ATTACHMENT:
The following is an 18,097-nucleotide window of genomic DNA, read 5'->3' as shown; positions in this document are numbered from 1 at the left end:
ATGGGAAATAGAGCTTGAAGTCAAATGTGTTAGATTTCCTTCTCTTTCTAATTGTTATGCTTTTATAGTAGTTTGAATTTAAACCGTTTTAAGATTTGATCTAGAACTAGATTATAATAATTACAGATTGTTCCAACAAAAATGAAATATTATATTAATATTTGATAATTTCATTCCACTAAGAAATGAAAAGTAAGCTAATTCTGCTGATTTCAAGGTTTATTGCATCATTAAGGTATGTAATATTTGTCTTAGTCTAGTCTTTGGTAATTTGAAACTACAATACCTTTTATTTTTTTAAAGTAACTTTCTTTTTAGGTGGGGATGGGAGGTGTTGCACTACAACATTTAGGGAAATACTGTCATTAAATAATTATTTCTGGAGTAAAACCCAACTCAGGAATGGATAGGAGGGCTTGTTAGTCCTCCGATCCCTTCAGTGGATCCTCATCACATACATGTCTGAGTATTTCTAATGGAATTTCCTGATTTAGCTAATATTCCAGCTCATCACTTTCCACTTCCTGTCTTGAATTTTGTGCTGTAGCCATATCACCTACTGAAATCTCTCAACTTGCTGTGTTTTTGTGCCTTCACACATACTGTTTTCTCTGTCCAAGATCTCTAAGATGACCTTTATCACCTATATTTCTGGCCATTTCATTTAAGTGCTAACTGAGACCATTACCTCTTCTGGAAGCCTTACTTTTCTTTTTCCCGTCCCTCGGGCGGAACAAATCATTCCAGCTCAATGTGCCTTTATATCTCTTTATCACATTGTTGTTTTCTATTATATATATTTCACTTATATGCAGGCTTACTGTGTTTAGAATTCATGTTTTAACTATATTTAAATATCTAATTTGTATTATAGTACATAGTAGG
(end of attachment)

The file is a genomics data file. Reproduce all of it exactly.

The following is an 18,097-nucleotide window of genomic DNA, read 5'->3' as shown; positions in this document are numbered from 1 at the left end:
ATGGGAAATAGAGCTTGAAGTCAAATGTGTTAGATTTCCTTCTCTTTCTAATTGTTATGCTTTTATAGTAGTTTGAATTTAAACCGTTTTAAGATTTGATCTAGAACTAGATTATAATAATTACAGATTGTTCCAACAAAAATGAAATATTATATTAATATTTGATAATTTCATTCCACTAAGAAATGAAAAGTAAGCTAATTCTGCTGATTTCAAGGTTTATTGCATCATTAAGGTATGTAATATTTGTCTTAGTCTAGTCTTTGGTAATTTGAAACTACAATACCTTTTATTTTTTTAAAGTAACTTTCTTTTTAGGTGGGGATGGGAGGTGTTGCACTACAACATTTAGGGAAATACTGTCATTAAATAATTATTTCTGGAGTAAAACCCAACTCAGGAATGGATAGGAGGGCTTGTTAGTCCTCCGATCCCTTCAGTGGATCCTCATCACATACATGTCTGAGTATTTCTAATGGAATTTCCTGATTTAGCTAATATTCCAGCTCATCACTTTCCACTTCCTGTCTTGAATTTTGTGCTGTAGCCATATCACCTACTGAAATCTCTCAACTTGCTGTGTTTTTGTGCCTTCACACATACTGTTTTCTCTGTCCAAGATCTCTAAGATGACCTTTATCACCTATATTTCTGGCCATTTCATTTAAGTGCTAACTGAGACCATTACCTCTTCTGGAAGCCTTACTTTTCTTTTTCCCGTCCCTCGGGCGGAACAAATCATTCCAGCTCAATGTGCCTTTATATCTCTTTATCACATTGTTGTTTTCTATTATATATATTTCACTTATATGCAGGCTTACTGTGTTTAGAATTCATGTTTTAACTATATTTAAATATCTAATTTGTATTATAGTACATAGTAGG